Battle uncertainty with business strategy

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Are you leaving money on the table because you aren’t running your business as effectively as you could? What do you need to do to stay ahead of the curve?

What should you do to reduce insecurity for your clients and employees, streamline marketing, and take advantage of technology with strategies to build your business?

1. Clinch Client Commitment. Are you addressing the concerns of your clients so they are confident with your advice?

Put yourself in your clients’ lives. This is a time of fear for many investors. They are getting confusing information from the media and their friends. They need reassurance and quality information from you.

Do you go where your people are? Do you know what they are thinking, what they are planning, and where their “pain points” are? If not, spend a little time online where your clients are.

Read their Facebook pages, websites and LinkedIn profiles. Watch their YouTube videos. What are your clients thinking about and what worries them?

For example, parents often post congratulatory notes of excitement because their high school senior just got accepted into Harvard. Harvard tuition for 2012-2013 is $54,496 per year. Ouch! This is a great time for you to send your clients a note or call them with an offer to meet and strategize about rising college tuition.

Are your clients changing jobs? You can probably find out if you connect with them on LinkedIn. Who do you know who is hiring for their skill set? What? You don’t know their skill set? Maybe it is time for a lunch meeting to figure out how you can help during this transitional period.

What new product, service or promotion are your clients involved with? Make it a habit to peruse their websites for news, and then figure out a way to help. Offer to do a press release, get them an interview with a local radio talk show host, or forward news of their business to people who can become a buyer.

2. Reciprocate and Refer. When you help someone else, there is a desire to reciprocate. If you refer business, chances are very high that they will refer business back to you as well.

Ask for referrals. Not obnoxiously, but be clear about who you want to work with and then ask for a referral. Need a referral system? I recommend reading Bill Cates.

Bill Cates wrote Don’t Keep Me a Secret, Get Referrals Now, and his new book is Beyond Referrals: How to Use the Perpetual Revenue System to Convert Referrals into High-Value Clients. I rabidly devour everything he writes.

3. Cooperative Collaboration. Business is lonely and far less lucrative without a team of people helping and collaborating.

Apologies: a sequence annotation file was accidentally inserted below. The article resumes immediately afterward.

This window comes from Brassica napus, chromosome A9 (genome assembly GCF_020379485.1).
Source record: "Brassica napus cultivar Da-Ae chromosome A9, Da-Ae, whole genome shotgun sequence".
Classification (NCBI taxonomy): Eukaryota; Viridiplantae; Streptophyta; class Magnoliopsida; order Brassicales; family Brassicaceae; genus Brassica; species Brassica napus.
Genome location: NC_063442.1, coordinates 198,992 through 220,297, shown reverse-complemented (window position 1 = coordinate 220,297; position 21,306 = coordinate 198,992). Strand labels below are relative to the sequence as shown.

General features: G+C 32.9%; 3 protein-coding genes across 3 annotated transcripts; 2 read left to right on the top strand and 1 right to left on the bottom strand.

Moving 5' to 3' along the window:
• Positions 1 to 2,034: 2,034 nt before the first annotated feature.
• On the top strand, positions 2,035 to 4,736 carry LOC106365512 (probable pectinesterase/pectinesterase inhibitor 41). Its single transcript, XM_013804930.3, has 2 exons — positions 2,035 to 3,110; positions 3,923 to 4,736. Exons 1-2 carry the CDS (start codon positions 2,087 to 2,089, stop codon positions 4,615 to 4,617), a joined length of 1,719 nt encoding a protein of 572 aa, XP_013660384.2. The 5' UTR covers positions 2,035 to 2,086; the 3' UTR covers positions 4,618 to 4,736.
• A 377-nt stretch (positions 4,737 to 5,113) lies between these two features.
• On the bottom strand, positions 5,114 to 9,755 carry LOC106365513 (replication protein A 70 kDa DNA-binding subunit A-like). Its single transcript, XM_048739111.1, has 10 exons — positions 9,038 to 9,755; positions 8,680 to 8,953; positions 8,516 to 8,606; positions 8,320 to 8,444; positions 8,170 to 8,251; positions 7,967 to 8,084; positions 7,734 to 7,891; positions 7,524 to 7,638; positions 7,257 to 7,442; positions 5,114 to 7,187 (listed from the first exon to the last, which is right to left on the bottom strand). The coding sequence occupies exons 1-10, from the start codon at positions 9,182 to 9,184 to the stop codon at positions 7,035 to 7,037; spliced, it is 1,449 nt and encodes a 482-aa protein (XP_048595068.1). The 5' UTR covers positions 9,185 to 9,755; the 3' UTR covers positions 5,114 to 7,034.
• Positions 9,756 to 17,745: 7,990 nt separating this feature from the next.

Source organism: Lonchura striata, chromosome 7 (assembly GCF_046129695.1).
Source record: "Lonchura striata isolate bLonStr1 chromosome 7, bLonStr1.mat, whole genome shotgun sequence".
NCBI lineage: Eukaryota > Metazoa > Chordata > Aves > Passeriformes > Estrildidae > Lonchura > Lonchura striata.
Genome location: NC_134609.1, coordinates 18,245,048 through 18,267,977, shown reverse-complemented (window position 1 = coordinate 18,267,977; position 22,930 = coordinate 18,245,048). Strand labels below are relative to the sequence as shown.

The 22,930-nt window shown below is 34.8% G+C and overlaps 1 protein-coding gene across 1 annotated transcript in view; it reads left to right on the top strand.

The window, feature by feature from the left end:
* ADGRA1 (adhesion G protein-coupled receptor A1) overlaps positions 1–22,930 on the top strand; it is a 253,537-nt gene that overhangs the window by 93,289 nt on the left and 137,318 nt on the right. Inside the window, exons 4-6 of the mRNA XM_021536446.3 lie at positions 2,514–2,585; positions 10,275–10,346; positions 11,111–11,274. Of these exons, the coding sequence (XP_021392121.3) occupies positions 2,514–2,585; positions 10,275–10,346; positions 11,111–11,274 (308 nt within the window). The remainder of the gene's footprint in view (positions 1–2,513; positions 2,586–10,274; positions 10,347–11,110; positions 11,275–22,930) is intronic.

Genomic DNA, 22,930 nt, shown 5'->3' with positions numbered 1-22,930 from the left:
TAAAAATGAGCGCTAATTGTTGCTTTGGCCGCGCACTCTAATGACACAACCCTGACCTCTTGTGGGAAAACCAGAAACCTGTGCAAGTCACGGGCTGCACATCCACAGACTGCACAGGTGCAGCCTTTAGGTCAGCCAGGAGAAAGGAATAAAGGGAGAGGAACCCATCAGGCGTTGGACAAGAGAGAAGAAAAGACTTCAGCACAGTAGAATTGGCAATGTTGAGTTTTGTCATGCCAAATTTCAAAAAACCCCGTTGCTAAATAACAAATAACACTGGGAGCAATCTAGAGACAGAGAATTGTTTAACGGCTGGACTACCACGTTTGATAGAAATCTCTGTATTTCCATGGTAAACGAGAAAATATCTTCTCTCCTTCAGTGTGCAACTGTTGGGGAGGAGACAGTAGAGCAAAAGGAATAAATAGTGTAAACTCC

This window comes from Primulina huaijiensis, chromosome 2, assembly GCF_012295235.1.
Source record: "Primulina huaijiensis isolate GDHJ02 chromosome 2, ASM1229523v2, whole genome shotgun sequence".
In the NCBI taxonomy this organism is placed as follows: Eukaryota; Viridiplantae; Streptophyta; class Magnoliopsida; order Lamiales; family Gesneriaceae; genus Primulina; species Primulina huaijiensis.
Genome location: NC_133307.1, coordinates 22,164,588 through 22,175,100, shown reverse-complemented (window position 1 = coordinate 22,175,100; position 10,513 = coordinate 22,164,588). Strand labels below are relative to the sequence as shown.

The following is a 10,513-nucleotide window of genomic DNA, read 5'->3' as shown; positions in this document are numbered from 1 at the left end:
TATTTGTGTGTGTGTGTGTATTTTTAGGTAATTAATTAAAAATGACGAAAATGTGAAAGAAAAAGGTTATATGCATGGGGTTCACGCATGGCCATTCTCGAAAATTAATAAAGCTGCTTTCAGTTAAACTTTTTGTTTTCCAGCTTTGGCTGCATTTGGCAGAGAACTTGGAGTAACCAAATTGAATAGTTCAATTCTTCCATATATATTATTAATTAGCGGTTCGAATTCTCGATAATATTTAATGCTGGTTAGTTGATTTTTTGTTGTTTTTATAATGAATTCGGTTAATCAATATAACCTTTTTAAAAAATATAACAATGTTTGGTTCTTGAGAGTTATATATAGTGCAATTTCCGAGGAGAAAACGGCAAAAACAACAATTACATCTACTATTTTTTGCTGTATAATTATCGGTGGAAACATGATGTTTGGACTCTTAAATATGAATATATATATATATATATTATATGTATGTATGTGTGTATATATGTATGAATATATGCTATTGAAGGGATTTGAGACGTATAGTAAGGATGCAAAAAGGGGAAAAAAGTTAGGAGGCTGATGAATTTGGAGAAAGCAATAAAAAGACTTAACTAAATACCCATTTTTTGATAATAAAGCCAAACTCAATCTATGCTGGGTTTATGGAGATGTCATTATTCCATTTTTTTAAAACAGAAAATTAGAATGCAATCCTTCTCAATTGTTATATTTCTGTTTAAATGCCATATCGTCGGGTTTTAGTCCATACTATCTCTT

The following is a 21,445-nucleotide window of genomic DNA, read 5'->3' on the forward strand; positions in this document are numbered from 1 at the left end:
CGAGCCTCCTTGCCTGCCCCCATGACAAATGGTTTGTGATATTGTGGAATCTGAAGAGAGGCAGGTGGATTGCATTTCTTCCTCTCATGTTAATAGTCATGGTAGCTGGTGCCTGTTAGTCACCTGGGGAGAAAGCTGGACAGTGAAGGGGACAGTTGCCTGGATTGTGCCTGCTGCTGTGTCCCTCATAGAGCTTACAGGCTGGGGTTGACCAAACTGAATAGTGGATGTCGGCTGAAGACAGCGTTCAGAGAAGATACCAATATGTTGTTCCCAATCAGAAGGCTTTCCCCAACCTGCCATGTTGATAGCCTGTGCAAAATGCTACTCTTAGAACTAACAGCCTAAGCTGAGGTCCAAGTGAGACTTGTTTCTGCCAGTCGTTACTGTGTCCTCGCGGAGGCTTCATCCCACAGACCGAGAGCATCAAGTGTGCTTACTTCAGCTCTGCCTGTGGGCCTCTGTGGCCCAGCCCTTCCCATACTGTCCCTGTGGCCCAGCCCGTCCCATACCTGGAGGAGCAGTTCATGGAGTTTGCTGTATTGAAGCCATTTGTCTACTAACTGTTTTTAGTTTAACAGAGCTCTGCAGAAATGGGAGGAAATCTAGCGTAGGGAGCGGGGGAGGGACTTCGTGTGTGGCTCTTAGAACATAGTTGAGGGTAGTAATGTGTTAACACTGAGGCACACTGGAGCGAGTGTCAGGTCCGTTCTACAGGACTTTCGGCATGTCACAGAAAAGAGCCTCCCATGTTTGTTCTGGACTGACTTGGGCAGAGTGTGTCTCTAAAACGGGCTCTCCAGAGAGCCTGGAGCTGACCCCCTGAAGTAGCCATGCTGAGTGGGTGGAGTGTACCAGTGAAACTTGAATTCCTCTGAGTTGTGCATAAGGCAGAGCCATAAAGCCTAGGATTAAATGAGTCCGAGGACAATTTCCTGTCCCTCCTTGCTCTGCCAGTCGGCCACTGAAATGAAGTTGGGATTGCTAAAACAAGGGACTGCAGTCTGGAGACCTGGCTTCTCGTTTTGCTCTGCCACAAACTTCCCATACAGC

Do you have a trusted mastermind group of other professionals you rely on for advice? Do you have a board of directors you can trust.

Collaborationship is about trust, and sincerely helping other people grow their business while they help you grow yours.

How can you increase business by collaborating?

  • Joint marketing efforts
  • Product bundling
  • Share subscription fees and resources
  • Share contracted employees
  • Co-opt on projects, such as education seminars for your clients
  • Promote each other at networking events
  • Refer each other

4. Be findable. Is it easy for your current clients to find you? Is it easy for them to refer other people to you?

The NFL network interviewed me, and I asked, “How did you find me?” I thought the National Football League would have an intricate network of experts. The answer? “We Googled ‘Denver leadership’ and you came up.”

Once people find you and your website, can they contact you? Are your phone number and address easy to find? Is your online presence an accurate reflection of what you do?

If people cannot find you, they cannot hire you. Yes, you attend events and yes, you pass out business cards, but that is not how people find and remember you.

There is a difference between information push and information pull. Information pull means people have to go find you. Information push means you push out enough information to make their search fast and painless.

I love a monthly newsletter. My goal is to:

1) help my “tribe” be more successful in their business,

2) provide great information,

3) promote terrific and helpful resources,

4) not be a sales pitch,

5) remind people what I do,

6) help people find me.

While I spend a lot of time on the newsletter content, I am happy even if it isn’t read. Why? Because once a month, I know that by hitting the reply button, you can contact me. Not my assistant, not an auto responder. You get me.

So be findable. If you need help, look at Heather Lutze’s Thumbonomics at http://tinyurl.com/HeaLutze.

Unless you are Al Capone and have a lot to hide, what you do should be clear and understandable in your online presence. People cannot easily hire you if they are confused about what you do.

Mary Kelly, Ph.D., CEO of Productive Leaders, can be reached at Mary@ProductiveLeaders.com.